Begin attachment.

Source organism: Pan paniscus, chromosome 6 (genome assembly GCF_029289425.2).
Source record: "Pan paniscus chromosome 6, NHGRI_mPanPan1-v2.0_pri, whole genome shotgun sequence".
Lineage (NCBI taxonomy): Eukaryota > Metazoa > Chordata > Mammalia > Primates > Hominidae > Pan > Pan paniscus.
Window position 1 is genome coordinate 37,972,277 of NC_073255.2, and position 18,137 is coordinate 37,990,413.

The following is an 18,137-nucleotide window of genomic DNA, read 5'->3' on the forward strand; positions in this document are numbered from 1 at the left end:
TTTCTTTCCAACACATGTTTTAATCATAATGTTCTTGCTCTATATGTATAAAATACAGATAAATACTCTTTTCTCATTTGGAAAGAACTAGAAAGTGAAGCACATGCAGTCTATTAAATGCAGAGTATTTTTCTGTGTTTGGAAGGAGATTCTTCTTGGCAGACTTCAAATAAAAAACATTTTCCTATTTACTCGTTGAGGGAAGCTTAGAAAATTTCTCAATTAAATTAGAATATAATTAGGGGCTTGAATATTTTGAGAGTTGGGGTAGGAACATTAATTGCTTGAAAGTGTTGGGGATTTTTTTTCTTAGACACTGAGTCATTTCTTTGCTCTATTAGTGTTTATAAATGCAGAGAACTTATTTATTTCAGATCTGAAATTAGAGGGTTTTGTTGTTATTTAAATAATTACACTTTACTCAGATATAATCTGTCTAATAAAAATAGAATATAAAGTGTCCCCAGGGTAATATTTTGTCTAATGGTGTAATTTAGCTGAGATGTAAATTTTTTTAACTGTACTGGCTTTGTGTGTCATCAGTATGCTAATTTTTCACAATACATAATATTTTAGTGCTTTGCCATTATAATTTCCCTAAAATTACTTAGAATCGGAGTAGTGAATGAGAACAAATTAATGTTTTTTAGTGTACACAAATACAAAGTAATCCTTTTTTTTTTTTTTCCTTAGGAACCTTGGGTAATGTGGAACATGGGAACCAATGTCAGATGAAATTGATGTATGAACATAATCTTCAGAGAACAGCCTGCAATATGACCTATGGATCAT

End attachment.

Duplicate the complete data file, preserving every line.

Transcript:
Source organism: Pan paniscus, chromosome 6 (genome assembly GCF_029289425.2).
Source record: "Pan paniscus chromosome 6, NHGRI_mPanPan1-v2.0_pri, whole genome shotgun sequence".
Lineage (NCBI taxonomy): Eukaryota > Metazoa > Chordata > Mammalia > Primates > Hominidae > Pan > Pan paniscus.
Window position 1 is genome coordinate 37,972,277 of NC_073255.2, and position 18,137 is coordinate 37,990,413.

The following is an 18,137-nucleotide window of genomic DNA, read 5'->3' on the forward strand; positions in this document are numbered from 1 at the left end:
TTTCTTTCCAACACATGTTTTAATCATAATGTTCTTGCTCTATATGTATAAAATACAGATAAATACTCTTTTCTCATTTGGAAAGAACTAGAAAGTGAAGCACATGCAGTCTATTAAATGCAGAGTATTTTTCTGTGTTTGGAAGGAGATTCTTCTTGGCAGACTTCAAATAAAAAACATTTTCCTATTTACTCGTTGAGGGAAGCTTAGAAAATTTCTCAATTAAATTAGAATATAATTAGGGGCTTGAATATTTTGAGAGTTGGGGTAGGAACATTAATTGCTTGAAAGTGTTGGGGATTTTTTTTCTTAGACACTGAGTCATTTCTTTGCTCTATTAGTGTTTATAAATGCAGAGAACTTATTTATTTCAGATCTGAAATTAGAGGGTTTTGTTGTTATTTAAATAATTACACTTTACTCAGATATAATCTGTCTAATAAAAATAGAATATAAAGTGTCCCCAGGGTAATATTTTGTCTAATGGTGTAATTTAGCTGAGATGTAAATTTTTTTAACTGTACTGGCTTTGTGTGTCATCAGTATGCTAATTTTTCACAATACATAATATTTTAGTGCTTTGCCATTATAATTTCCCTAAAATTACTTAGAATCGGAGTAGTGAATGAGAACAAATTAATGTTTTTTAGTGTACACAAATACAAAGTAATCCTTTTTTTTTTTTTTCCTTAGGAACCTTGGGTAATGTGGAACATGGGAACCAATGTCAGATGAAATTGATGTATGAACATAATCTTCAGAGAACAGCCTGCAATATGACCTATGGATCAT